During the past 30 days, there were 1,064 COVID-19 cases in school-aged children and staff reported from 390 separate K-12 schools in Dallas County. There are currently 28 active long-term care facility outbreaks. A cumulative total of 4,361 residents and 2,455 healthcare workers in long-term facilities in Dallas have been diagnosed with COVID-19. Of these, 1,081 have been hospitalized and 769 have died. About 20% of all deaths reported to date have been associated with long-term care facilities. Eleven outbreaks of COVID-19 in congregate-living facilities (e.g. homeless shelters, group homes, and halfway homes) have been reported in the past 30 days. A cumulative total of 593 residents and 220 staff members in congregate-living facilities in Dallas have been diagnosed with COVID-19.

Of all confirmed cases requiring hospitalization to date, more than two-thirds have been under 65 years of age. Diabetes has been an underlying high-risk health condition reported in about a third of all hospitalized patients with COVID-19. New cases are being reported as a daily aggregate, with more detailed summary reports updated Tuesday and Friday evenings, available at https://www.dallascounty.org/departments/dchhs/2019-novel-coronavirus/daily-updates.php.

Local health experts use hospitalizations, ICU admissions, and ER visits as three of the key indicators as part of determining the COVID-19 Risk Level (color-coded risk) and corresponding guidelines for activities during our COVID-19 response. There were 186 COVID-19 patients in acute care in Dallas County for the period ending on May 5. The number of emergency room visits for COVID-19 like symptoms in Dallas County was 405 for the same time-period, which represents around 14 percent of all emergency department visits in the county. Vaccination is the best way to prevent illness and hospitalization from COVID, protect yourself and your loved ones by getting vaccinated as soon as possible. Updated UTSW forecasting reflects a minor decrease within their model with hospitalizations between 140-220 and daily case counts of 210 by May 24th. If vaccination rates continue to increase, hospitalizations within the model remain low. With a slower pace of vaccination and reduced personal protective measures, the model shows growth. You can find additional information on risk-level monitoring data here.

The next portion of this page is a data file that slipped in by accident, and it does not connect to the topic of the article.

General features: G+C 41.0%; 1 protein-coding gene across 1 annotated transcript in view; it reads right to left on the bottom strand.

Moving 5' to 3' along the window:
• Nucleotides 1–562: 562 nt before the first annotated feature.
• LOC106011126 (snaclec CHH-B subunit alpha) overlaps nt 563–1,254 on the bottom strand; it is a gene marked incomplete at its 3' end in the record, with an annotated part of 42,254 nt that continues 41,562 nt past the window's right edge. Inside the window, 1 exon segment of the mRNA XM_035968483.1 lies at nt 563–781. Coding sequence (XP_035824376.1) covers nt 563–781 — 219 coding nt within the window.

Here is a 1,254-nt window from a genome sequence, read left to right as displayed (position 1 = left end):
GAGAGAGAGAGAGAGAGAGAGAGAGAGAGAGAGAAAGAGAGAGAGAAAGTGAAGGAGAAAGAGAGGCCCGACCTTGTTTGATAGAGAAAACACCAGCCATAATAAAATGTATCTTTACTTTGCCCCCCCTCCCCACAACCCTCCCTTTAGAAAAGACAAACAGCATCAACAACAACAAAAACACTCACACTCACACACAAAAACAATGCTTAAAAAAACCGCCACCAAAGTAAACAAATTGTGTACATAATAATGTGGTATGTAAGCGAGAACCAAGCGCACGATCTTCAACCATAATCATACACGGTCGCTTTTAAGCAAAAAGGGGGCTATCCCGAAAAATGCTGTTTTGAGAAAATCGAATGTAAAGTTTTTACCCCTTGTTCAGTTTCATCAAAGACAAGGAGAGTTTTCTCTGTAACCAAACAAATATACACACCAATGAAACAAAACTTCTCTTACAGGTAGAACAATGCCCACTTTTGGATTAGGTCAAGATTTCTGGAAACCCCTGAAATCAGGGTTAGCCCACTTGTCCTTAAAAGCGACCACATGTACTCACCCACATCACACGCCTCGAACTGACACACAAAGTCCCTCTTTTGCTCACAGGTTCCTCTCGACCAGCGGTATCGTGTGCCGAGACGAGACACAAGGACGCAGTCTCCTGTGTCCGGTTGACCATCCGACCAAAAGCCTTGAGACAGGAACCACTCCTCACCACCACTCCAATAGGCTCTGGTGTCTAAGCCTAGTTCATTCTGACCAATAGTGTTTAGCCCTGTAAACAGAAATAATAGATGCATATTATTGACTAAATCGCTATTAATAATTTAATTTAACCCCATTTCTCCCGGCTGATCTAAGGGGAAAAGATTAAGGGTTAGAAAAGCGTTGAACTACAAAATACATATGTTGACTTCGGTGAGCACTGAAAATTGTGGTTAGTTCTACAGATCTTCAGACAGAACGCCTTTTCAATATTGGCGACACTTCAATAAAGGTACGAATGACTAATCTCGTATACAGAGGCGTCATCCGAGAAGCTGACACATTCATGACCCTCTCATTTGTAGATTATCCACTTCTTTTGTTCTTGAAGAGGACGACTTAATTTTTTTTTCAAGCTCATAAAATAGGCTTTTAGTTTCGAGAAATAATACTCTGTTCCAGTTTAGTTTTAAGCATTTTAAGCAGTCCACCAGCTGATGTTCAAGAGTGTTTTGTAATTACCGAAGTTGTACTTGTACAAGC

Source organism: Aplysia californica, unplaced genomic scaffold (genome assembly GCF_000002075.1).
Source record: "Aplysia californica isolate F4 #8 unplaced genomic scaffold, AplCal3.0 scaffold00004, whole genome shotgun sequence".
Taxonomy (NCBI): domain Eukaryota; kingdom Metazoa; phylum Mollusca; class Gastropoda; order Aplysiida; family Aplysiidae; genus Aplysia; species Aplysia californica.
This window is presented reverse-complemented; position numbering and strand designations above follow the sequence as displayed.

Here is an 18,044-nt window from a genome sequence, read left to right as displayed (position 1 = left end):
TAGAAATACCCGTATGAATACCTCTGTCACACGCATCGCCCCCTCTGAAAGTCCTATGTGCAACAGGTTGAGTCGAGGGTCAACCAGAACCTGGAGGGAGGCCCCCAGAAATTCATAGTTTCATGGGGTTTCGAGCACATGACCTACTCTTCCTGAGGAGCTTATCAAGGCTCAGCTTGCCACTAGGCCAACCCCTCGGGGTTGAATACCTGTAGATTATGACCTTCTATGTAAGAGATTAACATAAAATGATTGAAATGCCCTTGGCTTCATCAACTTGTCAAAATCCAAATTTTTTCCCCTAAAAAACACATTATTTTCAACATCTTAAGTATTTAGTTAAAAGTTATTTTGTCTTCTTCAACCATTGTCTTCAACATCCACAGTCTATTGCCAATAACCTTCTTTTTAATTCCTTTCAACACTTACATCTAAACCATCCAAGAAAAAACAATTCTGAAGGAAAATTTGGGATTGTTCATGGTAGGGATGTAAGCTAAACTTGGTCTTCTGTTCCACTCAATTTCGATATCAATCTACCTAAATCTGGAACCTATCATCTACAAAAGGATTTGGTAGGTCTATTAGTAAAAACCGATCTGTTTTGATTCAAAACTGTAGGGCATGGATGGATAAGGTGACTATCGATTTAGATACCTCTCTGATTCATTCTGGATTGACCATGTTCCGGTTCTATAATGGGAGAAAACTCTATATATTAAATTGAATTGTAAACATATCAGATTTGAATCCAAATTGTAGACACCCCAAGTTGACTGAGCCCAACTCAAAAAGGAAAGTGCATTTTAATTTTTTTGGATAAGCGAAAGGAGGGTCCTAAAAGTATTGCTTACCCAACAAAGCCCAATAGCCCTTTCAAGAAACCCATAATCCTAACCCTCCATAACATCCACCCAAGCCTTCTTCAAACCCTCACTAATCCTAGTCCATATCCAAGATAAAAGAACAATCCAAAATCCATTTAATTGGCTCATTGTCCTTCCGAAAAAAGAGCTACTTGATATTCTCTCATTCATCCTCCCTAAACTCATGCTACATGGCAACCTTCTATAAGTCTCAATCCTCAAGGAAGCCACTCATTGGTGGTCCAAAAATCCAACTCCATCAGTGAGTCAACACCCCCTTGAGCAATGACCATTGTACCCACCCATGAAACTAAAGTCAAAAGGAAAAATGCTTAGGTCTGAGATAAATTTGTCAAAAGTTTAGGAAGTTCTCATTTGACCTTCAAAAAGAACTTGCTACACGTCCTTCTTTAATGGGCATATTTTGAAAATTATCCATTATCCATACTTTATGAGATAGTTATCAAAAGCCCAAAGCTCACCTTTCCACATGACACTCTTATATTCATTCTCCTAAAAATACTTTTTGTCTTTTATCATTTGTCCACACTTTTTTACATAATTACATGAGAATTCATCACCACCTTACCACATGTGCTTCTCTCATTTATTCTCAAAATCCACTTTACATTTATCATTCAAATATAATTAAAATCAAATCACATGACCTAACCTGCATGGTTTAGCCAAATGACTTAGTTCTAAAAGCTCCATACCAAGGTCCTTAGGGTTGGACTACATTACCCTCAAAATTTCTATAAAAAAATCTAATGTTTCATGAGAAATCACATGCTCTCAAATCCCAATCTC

Covid 19 Actual DeathsCovid 19 ImpatientsCovid 19 ER VisitsCovid 19 ICU Beds